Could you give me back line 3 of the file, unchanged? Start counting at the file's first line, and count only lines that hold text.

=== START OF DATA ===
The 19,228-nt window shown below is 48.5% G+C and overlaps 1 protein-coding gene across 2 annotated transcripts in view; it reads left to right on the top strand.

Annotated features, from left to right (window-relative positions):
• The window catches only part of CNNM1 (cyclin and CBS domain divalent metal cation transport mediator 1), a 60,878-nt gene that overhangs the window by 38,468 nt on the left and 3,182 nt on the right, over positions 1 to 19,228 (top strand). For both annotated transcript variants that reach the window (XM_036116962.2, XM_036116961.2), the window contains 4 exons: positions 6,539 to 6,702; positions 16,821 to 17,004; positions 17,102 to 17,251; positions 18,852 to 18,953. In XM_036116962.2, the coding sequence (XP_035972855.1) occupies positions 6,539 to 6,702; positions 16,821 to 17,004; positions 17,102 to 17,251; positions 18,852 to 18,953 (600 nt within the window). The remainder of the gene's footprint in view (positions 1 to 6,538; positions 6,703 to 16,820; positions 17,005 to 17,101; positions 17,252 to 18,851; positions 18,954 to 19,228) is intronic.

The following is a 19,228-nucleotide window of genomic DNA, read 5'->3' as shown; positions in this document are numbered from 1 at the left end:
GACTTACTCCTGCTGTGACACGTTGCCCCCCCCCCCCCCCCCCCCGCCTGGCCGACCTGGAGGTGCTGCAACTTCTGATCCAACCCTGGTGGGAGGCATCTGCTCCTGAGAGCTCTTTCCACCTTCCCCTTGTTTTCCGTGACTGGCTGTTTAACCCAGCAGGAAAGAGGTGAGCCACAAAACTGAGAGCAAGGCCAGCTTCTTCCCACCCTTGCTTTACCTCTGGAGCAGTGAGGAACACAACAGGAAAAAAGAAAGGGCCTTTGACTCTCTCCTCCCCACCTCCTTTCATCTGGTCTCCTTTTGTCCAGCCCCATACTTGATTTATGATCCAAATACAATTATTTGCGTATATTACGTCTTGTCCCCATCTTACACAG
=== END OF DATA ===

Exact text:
• The window catches only part of CNNM1 (cyclin and CBS domain divalent metal cation transport mediator 1), a 60,878-nt gene that overhangs the window by 38,468 nt on the left and 3,182 nt on the right, over positions 1 to 19,228 (top strand). For both annotated transcript variants that reach the window (XM_036116962.2, XM_036116961.2), the window contains 4 exons: positions 6,539 to 6,702; positions 16,821 to 17,004; positions 17,102 to 17,251; positions 18,852 to 18,953. In XM_036116962.2, the coding sequence (XP_035972855.1) occupies positions 6,539 to 6,702; positions 16,821 to 17,004; positions 17,102 to 17,251; positions 18,852 to 18,953 (600 nt within the window). The remainder of the gene's footprint in view (positions 1 to 6,538; positions 6,703 to 16,820; positions 17,005 to 17,101; positions 17,252 to 18,851; positions 18,954 to 19,228) is intronic.